Hung LF. An analysis of hypnotic reading disruptions. [Doctoral Dissertation]. University of New South Wales; 2008. Available from: http://handle.unsw.edu.au/1959.4/42613 ; https://unsworks.unsw.edu.au/fapi/datastream/unsworks:4378/SOURCE1?view=true


University of New South Wales

2. Maccallum, Fiona Louise. Autobiographical memory in complicated grief.

Degree: Psychology, 2008, University of New South Wales

Complicated Grief (CG) has been identified as a potential consequence of bereavement that is associated with unique and debilitating outcomes. This thesis investigated autobiographical memory in CG. This program of research focused on the specificity and content of autobiographical memories in the context of CG. Study 1 investigated memory retrieval specificity using a cue word paradigm. Bereaved individuals with CG displayed an overgeneral retrieval style (OGM) compared to bereaved individuals without CG. Study 2 found that CG participants were also less specific in imagining future events in response to positive cues. Further, there was a significant independent relationship between memory retrieval specificity and the specificity of future imaginings. Study 3 investigated the relationship between overgeneral memory and social problem solving. CG participants performed more poorly on this task; however, there was no independent relationship with memory retrieval style. Study 4 investigated the impact of treatment on OGM. Results indicated that as symptoms of CG reduced following treatment, individuals retrieved more specific memories to positive cues. Studies 5-7 examined proposed relationships between self construct and autobiographical remembering in CG, as outlined in Conway and Pleydell-Pearce's (2000) self memory system model. In Study 5, individuals with CG were more likely than bereaved controls to view their self-identity as being related to the deceased. Study 6 investigated the relationship between self-discrepancy, personal goals and memory content. CG individuals were more likely to recall loss-related memories, and there was a relationship between personal goals and memory content. Study 7 extended examination of these factors to future-related thinking. Finally, the program recognised the importance of investigating the impact of the cognitive strategies that individuals may adopt to manage painful memories. Using an experimental Stroop procedure as a measure of thought accessibility, Study 8 investigated thought suppression in CG. The results suggested that CG individuals experienced greater interference from death-related cues. In summary, these studies highlighted some of the key memory processes that may be involved in the maintenance, and potentially the resolution, of CG. Advisors/Committee Members: Bryant, Richard, Psychology, Faculty of Science, UNSW, Barnier, Amanda, Macquarie Centre for Cognitive Science, Macquarie University.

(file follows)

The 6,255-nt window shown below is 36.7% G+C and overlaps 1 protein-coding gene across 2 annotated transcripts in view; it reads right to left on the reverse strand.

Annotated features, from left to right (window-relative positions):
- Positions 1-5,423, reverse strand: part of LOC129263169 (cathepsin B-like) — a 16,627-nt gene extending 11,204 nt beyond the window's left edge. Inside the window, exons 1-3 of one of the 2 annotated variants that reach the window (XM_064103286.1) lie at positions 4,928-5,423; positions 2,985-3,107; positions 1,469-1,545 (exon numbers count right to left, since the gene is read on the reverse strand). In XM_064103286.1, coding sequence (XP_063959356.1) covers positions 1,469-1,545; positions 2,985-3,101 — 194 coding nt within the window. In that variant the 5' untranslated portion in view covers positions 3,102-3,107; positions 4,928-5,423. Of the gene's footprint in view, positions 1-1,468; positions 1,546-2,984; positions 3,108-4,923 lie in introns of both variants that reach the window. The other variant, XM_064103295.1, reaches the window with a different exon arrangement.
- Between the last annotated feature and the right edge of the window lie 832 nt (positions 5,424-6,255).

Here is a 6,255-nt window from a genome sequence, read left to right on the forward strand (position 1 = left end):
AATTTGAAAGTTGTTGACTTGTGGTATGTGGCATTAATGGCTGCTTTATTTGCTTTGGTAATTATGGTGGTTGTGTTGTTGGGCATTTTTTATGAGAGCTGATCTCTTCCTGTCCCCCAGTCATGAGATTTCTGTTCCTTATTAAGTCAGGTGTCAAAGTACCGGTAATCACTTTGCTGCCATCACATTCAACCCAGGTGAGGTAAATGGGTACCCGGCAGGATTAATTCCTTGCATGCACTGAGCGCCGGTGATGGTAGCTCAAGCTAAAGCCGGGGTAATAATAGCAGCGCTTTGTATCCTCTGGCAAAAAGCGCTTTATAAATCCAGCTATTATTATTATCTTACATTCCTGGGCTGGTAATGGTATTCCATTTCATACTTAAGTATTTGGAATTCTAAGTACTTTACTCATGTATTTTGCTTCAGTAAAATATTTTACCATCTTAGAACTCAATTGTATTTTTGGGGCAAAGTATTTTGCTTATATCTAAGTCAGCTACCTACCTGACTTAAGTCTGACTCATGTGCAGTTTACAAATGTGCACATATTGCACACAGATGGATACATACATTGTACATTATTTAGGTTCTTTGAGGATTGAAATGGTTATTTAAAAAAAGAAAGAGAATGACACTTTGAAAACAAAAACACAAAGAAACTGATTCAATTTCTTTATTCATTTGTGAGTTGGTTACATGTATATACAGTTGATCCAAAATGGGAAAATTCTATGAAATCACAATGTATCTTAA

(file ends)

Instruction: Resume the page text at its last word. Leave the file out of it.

Subjects/Keywords: self; autobiographical memory; complicated grief

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APA · Chicago · MLA · Vancouver · CSE | Export to Zotero / EndNote / Reference Manager

APA (6th Edition):

Maccallum, F. L. (2008). Autobiographical memory in complicated grief. (Doctoral Dissertation). University of New South Wales. Retrieved from http://handle.unsw.edu.au/1959.4/43510 ; https://unsworks.unsw.edu.au/fapi/datastream/unsworks:6/SOURCE02?view=true

Chicago Manual of Style (16th Edition):

Maccallum, Fiona Louise. “Autobiographical memory in complicated grief.” 2008. Doctoral Dissertation, University of New South Wales. Accessed January 24, 2020. http://handle.unsw.edu.au/1959.4/43510 ; https://unsworks.unsw.edu.au/fapi/datastream/unsworks:6/SOURCE02?view=true.

MLA Handbook (7th Edition):

Maccallum, Fiona Louise. “Autobiographical memory in complicated grief.” 2008. Web. 24 Jan 2020.

Vancouver:

Maccallum FL. Autobiographical memory in complicated grief. [Internet] [Doctoral dissertation]. University of New South Wales; 2008. [cited 2020 Jan 24]. Available from: http://handle.unsw.edu.au/1959.4/43510 ; https://unsworks.unsw.edu.au/fapi/datastream/unsworks:6/SOURCE02?view=true.

Council of Science Editors:

Maccallum FL. Autobiographical memory in complicated grief. [Doctoral Dissertation]. University of New South Wales; 2008. Available from: http://handle.unsw.edu.au/1959.4/43510 ; https://unsworks.unsw.edu.au/fapi/datastream/unsworks:6/SOURCE02?view=true